SharePoint Data Could Be At Risk, Says Researcher
SharePoint data might not be in compliance. Plus: Microsoft in process of tightening Xbox Live security; why you need to remind users not to seek out videos of Osama's body.
SharePoint is apparently in the crosshairs of potentially nefarious attackers, according to security expert Randy Franklin Smith.
Smith, who runs the Ultimate Windows Security Web Site, said in particular that enterprise users need to be careful about sharing sensitive data online via Sharepoint. It's not just because of the risk. There's also the confusion around version control, or who's viewed, edited or downloaded a SharePoint-shared document. At issue are two specific versions of SharePoint, Windows SharePoint Services 3.0 and SharePoint Foundation. Smith called the audit function in those two versions "basically unusable."
According to a recent Ultimate Windows Security survey, 76.3 percent of respondents said they keep a general Windows audit log to check suspicious access or activities on an OS and its related applications. Only 36.8 percent keep a unique SharePoint audit log, while 46.1 percent don't do it at all.
Currently the only way to check who's doing what on SharePoint Services 3.0 and SharePoint Foundation is for an admin to create a SharePoint object model API. It's worth noting, especially if you're an enterprises who plans on adopting SharePoint.
Xbox Security Tightened in Wake of Sony Hack
What happened to Sony's online system is scary, so Microsoft isn't wasting any time fortifying its own gaming system's live play architecture. In this post, Redmond said that online gamers "may receive potential phishing attempts via title specific messaging while playing Modern Warfare 2."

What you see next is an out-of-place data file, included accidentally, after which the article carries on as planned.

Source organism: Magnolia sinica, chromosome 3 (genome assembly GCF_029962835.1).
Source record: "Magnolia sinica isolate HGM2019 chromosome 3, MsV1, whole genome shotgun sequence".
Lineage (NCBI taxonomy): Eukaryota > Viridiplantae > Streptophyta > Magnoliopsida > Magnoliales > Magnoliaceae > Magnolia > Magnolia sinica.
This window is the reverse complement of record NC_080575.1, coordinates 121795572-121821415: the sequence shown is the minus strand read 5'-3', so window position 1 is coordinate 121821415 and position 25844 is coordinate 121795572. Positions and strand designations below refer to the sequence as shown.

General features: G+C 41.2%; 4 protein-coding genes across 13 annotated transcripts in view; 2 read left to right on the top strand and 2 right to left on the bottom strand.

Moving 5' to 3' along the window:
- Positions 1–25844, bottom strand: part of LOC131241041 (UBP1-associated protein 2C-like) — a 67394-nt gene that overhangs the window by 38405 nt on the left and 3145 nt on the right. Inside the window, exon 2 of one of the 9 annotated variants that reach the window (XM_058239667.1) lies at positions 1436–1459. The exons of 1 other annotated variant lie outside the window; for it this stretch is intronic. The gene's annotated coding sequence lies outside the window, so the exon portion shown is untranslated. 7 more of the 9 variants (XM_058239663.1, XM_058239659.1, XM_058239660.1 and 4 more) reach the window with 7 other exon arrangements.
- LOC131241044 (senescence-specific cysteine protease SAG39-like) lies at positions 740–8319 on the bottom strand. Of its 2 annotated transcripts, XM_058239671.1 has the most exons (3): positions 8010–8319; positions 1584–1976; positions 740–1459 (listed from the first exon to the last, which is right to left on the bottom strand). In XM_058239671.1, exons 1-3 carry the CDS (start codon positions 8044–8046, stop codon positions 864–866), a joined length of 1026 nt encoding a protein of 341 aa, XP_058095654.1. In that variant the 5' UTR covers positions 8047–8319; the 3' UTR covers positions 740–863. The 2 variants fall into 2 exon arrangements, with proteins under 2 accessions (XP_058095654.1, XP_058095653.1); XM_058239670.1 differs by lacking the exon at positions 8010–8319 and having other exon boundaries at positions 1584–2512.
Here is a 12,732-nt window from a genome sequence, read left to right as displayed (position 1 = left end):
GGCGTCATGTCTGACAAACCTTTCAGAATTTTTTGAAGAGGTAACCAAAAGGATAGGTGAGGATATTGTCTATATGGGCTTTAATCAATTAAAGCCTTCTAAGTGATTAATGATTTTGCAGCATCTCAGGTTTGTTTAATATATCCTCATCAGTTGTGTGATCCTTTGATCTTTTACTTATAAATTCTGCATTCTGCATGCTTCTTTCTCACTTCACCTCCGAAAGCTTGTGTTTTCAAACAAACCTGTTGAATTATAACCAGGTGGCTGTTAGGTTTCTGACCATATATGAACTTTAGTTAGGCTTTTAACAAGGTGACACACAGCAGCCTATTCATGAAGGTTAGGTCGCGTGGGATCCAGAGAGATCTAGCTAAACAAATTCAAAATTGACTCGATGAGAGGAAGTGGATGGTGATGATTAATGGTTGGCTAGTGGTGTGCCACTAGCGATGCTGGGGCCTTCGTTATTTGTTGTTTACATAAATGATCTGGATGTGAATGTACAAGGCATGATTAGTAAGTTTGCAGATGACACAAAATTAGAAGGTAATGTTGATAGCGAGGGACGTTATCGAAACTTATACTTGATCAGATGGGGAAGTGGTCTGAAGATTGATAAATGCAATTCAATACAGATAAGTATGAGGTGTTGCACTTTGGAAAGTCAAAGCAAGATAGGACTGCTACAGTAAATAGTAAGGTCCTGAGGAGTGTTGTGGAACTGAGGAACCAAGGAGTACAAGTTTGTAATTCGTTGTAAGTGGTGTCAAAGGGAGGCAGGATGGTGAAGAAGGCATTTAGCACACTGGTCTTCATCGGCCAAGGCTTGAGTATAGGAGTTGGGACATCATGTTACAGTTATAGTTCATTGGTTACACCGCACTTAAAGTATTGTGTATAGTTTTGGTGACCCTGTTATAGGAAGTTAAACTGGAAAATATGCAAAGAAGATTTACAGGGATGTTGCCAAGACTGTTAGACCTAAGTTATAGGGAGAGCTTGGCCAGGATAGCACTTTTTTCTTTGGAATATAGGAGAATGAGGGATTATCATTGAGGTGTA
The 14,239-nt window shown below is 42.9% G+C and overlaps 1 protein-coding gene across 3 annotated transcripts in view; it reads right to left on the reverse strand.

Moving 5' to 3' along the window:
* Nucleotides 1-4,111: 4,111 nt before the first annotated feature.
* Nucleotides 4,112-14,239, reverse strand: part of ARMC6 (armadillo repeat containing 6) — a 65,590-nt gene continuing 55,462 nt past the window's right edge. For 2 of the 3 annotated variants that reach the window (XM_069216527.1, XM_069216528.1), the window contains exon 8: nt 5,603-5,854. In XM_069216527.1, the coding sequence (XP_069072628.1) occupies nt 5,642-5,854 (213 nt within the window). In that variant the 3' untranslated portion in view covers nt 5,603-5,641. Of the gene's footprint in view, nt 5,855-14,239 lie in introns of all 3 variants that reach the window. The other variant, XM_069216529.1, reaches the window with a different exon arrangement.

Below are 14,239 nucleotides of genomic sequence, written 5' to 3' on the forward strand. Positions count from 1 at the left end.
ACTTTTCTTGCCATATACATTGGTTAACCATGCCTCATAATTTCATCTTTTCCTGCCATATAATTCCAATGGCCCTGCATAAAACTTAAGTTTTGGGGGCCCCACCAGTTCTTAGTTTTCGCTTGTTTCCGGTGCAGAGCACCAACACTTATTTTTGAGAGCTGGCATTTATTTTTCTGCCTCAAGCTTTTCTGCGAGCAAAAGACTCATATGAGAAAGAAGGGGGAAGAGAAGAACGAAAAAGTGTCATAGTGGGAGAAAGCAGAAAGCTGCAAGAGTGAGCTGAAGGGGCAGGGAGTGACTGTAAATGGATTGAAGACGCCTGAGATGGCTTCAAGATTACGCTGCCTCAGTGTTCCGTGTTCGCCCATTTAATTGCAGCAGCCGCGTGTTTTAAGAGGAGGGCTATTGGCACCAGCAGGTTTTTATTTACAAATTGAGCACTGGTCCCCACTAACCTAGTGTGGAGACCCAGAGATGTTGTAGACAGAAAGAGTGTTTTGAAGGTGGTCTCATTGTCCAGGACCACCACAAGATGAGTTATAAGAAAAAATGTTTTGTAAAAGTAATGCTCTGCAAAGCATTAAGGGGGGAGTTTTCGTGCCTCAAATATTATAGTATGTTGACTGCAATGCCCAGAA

It's already happening of course. One example comes from this CNBC video. The report doesn't offer up the exact details, but does explain how one kid playing an Xbox Live console was duped into just signing up and providing a password on a site given by a hacker. That simple act exposed credit card data via the console.
Osama's Body: The Video
Would you like to see the video of SEAL Team Six members jumping daringly from a helicopter into Osama Bin Laden's compound during the historic raid announced by President Obama late Sunday night? You do? Well click here.
Shame on you. We saved you the trouble by not taking you to the link that spammers and cyber criminals have been using to unleash a terror war on your systems. That hackers jumped on the Osama Bin Laden information bonanza less than five hours after Obama announced the raid shows that hackers are jumping at any chance to have their malware go viral, so to speak.
As admins, your job is to prevent users from even using work time to check out news or anything not related to their jobs. Barring that (users are sneaky), you then have to constantly remind users to beware of links claiming to come from trusted news sources, via unsolicited e-mails, through news searches on search engines, from wherever. Hackers are using their own form of black ops, hiding bad code in highly ranked search results garnered from highly sophisticated tweeking of search engine optimization tools.
In plain English: tell users that news links showing video of the body just aren't real.
Jabulani Leffall is an award-winning journalist whose work has appeared in the Financial Times of London, Investor's Business Daily, The Economist and CFO Magazine, among others.